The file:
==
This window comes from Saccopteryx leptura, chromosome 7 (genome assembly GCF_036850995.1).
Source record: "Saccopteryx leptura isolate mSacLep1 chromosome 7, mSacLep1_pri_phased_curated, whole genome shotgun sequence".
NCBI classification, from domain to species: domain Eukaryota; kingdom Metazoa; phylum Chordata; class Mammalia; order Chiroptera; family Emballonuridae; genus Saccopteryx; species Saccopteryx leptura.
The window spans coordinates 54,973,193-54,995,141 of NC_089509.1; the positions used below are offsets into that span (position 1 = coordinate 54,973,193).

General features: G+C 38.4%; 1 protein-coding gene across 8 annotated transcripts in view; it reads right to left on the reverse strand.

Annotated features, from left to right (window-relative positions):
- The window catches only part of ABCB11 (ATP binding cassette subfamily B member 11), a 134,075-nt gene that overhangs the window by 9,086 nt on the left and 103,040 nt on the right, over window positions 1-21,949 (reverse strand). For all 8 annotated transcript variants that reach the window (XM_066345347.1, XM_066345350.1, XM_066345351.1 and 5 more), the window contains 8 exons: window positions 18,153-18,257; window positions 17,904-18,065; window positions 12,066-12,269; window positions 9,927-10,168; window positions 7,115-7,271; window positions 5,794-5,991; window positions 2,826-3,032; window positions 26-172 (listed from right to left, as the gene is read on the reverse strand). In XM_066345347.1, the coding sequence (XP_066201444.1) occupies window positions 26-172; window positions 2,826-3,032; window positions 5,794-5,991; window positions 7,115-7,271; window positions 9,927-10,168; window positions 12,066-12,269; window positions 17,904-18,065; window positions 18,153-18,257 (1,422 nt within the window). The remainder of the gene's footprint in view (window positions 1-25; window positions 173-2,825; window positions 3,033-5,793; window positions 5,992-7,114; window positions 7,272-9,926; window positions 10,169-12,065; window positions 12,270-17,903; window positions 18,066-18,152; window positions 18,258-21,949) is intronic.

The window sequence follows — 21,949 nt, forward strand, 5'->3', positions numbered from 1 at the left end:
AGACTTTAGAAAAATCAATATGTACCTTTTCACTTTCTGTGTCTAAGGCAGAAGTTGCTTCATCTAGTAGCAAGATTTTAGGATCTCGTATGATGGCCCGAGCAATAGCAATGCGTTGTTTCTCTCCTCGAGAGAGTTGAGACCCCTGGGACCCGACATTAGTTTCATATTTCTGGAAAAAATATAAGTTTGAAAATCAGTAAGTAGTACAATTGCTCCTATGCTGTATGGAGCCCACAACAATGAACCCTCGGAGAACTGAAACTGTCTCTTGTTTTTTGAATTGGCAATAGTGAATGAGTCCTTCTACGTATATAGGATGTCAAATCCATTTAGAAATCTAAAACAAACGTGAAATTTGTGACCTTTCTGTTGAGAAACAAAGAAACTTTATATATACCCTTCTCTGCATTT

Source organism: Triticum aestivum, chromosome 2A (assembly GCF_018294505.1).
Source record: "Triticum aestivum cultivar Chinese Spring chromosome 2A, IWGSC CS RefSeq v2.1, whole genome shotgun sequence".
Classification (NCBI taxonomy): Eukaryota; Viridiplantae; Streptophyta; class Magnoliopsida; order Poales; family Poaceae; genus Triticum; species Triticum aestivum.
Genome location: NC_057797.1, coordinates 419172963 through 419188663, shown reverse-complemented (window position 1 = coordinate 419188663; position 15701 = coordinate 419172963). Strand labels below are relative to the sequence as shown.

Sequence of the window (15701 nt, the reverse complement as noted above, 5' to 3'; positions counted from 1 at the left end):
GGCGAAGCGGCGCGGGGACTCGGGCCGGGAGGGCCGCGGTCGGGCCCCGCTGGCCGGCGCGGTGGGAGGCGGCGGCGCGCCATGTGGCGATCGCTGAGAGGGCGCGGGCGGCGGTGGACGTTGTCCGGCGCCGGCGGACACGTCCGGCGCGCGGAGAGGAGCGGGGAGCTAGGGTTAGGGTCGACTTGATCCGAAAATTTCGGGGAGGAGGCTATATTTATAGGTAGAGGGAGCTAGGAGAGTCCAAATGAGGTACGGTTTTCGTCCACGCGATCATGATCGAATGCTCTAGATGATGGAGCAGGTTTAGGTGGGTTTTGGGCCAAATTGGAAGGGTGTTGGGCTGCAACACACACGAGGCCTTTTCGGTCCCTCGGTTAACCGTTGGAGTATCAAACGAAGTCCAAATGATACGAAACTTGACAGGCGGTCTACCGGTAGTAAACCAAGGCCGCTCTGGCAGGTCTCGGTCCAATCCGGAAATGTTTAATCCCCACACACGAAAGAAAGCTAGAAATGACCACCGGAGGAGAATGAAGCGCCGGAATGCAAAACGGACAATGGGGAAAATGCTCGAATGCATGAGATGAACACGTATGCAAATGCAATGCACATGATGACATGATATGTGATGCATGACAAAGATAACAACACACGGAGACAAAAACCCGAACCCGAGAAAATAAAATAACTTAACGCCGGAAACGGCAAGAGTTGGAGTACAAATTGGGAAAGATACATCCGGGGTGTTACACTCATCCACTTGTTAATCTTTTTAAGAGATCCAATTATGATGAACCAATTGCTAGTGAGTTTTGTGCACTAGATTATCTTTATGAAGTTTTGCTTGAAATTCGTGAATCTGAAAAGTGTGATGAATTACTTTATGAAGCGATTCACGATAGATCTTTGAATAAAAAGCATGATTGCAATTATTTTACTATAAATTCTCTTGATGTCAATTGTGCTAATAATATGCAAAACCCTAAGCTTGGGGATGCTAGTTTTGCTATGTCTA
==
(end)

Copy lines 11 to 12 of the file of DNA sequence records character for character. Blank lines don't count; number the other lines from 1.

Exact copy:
Source record: "Triticum aestivum cultivar Chinese Spring chromosome 2A, IWGSC CS RefSeq v2.1, whole genome shotgun sequence".
Classification (NCBI taxonomy): Eukaryota; Viridiplantae; Streptophyta; class Magnoliopsida; order Poales; family Poaceae; genus Triticum; species Triticum aestivum.